Heads of the Pacific Coast side of the Fishery Management Council decided on Wednesday, April 8 to basically call off this year's salmon fishing season, after fears that the King/Chinook salmon population may be undersized and may be threatened by the additional fishing season, after a smaller number of the Sacramento River and Klamath River Chinooks migrated to California and Oregon this year. (One way that Pacific Coast fishery authorities have tried to alleviate the situation in the past has involved actually transplanting fish from fisheries, to the ocean, in hopes of upping the "natural" salmon population.)
The National Marine Fisheries Service must approve this lower-level cancellation by or before May 1, only months before the start to the official salmon fishing season on the Pacific Coast. This marks the second year in a row that California and Oregon fisherman will newest recommendation would affect fishermen in California, Washingbe restricted from fully participating in their pastime of choice, not to mention careers. Theton, Oregon and Alaska (with its own new salmon and Pollock fishing regulations, limiting accidental salmon catches to 60,000 or less, though it is unclear exactly how accidental catches can be fully regulated, all the time). In related news, the U.S. Fish and Wildlife Service also came to the conclusion that the Longfin smelt fish population around the Sacramento River does not need to be listed as an endangered species (and as an extension, the extra protection that label affords)... despite the fact that its numbers are also noticeably lower this year.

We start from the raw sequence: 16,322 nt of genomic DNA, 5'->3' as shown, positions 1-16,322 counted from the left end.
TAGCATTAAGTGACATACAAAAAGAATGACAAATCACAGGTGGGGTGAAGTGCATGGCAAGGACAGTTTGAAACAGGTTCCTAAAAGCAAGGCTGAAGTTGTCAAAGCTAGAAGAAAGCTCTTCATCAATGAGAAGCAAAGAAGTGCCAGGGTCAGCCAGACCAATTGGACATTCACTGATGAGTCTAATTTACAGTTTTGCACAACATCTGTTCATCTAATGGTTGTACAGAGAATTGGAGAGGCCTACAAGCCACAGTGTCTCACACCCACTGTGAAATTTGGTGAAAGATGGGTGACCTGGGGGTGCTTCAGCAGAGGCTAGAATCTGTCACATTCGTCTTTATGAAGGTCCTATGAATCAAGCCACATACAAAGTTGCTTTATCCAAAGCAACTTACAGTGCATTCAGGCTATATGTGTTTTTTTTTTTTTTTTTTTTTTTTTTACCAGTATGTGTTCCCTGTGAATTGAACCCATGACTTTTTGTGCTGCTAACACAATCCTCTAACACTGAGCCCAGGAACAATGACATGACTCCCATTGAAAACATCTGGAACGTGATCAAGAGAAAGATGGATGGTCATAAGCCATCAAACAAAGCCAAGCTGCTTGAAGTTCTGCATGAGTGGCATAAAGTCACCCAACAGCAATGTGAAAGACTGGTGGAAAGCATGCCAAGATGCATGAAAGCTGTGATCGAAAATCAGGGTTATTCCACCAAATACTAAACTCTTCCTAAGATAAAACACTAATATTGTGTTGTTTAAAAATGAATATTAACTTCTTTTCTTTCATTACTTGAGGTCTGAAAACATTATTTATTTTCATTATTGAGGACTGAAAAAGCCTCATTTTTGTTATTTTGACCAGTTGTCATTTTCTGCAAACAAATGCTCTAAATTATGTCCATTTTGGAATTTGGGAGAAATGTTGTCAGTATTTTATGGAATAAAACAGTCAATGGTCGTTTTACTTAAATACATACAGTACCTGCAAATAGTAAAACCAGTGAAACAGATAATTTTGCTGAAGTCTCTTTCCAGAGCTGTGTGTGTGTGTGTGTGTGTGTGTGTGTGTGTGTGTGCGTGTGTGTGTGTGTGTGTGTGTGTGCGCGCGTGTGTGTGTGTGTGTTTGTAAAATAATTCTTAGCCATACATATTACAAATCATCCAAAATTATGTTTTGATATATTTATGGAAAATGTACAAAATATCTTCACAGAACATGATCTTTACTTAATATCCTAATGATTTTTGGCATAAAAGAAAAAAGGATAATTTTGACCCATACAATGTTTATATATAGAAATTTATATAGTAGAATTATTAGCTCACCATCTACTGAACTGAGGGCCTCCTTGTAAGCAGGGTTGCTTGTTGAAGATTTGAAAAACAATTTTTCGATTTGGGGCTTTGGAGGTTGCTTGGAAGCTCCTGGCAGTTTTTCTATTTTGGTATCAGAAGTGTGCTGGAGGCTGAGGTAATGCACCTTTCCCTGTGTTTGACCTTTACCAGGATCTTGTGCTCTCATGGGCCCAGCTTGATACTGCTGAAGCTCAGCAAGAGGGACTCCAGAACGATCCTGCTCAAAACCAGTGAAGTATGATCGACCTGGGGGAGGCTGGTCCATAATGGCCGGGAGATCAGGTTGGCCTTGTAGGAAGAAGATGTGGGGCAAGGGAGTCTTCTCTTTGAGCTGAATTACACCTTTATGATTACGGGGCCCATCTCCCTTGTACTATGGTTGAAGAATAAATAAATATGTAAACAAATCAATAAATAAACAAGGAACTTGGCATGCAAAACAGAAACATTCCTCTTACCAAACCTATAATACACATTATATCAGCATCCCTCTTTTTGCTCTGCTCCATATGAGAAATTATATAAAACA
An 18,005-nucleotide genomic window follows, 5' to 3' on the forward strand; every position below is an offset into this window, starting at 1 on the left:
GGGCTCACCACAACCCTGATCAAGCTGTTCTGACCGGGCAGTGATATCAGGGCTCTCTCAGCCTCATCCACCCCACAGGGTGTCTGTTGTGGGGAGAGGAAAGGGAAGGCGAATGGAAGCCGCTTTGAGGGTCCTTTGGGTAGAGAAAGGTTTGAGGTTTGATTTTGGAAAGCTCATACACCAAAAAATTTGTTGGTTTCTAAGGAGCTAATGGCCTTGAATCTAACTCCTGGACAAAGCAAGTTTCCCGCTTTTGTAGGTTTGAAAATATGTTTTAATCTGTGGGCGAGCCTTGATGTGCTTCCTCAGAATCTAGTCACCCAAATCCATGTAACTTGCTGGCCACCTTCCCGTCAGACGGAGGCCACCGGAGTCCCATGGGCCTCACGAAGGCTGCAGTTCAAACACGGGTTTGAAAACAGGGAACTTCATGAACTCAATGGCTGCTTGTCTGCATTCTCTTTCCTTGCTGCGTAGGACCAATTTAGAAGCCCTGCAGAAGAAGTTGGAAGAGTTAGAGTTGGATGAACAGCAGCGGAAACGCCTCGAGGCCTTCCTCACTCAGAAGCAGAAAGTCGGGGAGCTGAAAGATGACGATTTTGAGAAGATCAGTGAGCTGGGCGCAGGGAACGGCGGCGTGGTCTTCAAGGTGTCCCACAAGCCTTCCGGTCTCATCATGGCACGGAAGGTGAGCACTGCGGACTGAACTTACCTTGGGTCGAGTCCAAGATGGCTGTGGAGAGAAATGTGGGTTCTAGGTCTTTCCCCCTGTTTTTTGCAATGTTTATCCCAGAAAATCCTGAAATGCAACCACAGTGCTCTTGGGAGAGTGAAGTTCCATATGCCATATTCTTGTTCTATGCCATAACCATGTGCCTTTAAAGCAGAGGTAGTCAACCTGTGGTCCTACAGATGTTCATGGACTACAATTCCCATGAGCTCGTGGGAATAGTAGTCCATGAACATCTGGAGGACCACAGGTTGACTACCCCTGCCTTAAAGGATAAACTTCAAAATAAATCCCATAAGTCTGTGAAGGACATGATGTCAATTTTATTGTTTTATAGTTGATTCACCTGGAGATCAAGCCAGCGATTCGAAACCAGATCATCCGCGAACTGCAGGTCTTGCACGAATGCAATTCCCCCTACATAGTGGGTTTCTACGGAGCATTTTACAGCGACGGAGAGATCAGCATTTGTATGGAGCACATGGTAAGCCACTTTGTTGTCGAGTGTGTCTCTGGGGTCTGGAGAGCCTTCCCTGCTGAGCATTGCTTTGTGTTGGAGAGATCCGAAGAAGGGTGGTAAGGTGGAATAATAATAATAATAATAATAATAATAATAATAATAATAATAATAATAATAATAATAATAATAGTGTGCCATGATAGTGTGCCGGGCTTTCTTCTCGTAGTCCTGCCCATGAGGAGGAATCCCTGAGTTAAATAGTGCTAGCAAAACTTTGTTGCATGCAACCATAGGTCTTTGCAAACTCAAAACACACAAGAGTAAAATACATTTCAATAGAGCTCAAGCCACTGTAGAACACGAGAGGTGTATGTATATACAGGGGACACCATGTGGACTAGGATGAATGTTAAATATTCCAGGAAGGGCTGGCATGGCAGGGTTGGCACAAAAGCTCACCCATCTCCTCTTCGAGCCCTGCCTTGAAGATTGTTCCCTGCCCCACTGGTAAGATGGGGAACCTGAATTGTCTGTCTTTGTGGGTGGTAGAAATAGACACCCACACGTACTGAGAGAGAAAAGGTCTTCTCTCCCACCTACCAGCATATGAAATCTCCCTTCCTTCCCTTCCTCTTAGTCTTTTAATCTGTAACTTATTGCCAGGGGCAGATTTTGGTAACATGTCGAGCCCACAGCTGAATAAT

At the meeting of the Pacific Fishing Management Council, it was determined that South of Cape Falcon, there should be a "complete closure of commercial fisheries in ocean waters off California and a ten day ocean recreational Chinook only season Off Eureka and Crescent City." According to the council, NOAA member Jane Lubchenko is hoped to be a part of the future action to help "coordinate a comprehensive optimizing strategy for salmon produced in California rivers, including the Sacramento-San Joaquin and the Klamath-Trinity basins."
Some of the recommended future mitigating actions include hatchery reviews, "habitat protection measures... including water management practices, biological opinions for Endangered Species Act listed species, recommendations for monitoring and research studies, and alternatives for future fishery management."
Oregonian fishing companies were hit with a ban as well, albeit a slightly more relaxed one, with the ban mainly affecting Southern Oregon, for now. South of Cape Falcon Oregon ocean fisheries will face a quote of 117,000 cohos, while Oregon commercial fisheries would see a quota of about 11,000 cohos. North of Cape Falcon, "recreational fisheries" would be restricted to 176,400 cohos while "non-Indian commercial fisheries" would be limited to a "quota of 33,600 mark-selective coho, about five times the 2008 coho quotas," and Chinook quotes would be "slightly better than in 2008 at 20,500 each," with Indian fisheries in Oregon being allowed 39,000 Chinook and 60,000 coho, if the council's recommendations are approved.
Will this environmentally-friendly maneuver in fact turn out to do more harm than good? Some have estimated that the commercial fishing season reels in perhaps around $100 million for local economies; in a recession, is it really wise to put such drastic action to affect? Couldn't the heads of the Pacific fisheries have come to a more lenient conclusion, which would not be set up to drastically alter the expected income for certain fishing cities? There is still the question of whether the decreased salmon presence is entirely a function of commercial fishing, or if the smaller number can also be attributed to the ever-present population fluctuations in any dynamic population. There is still hope that the National Marine Fisheries Service will come to a solution, less harmful to communities relying heavily on fishing for industry.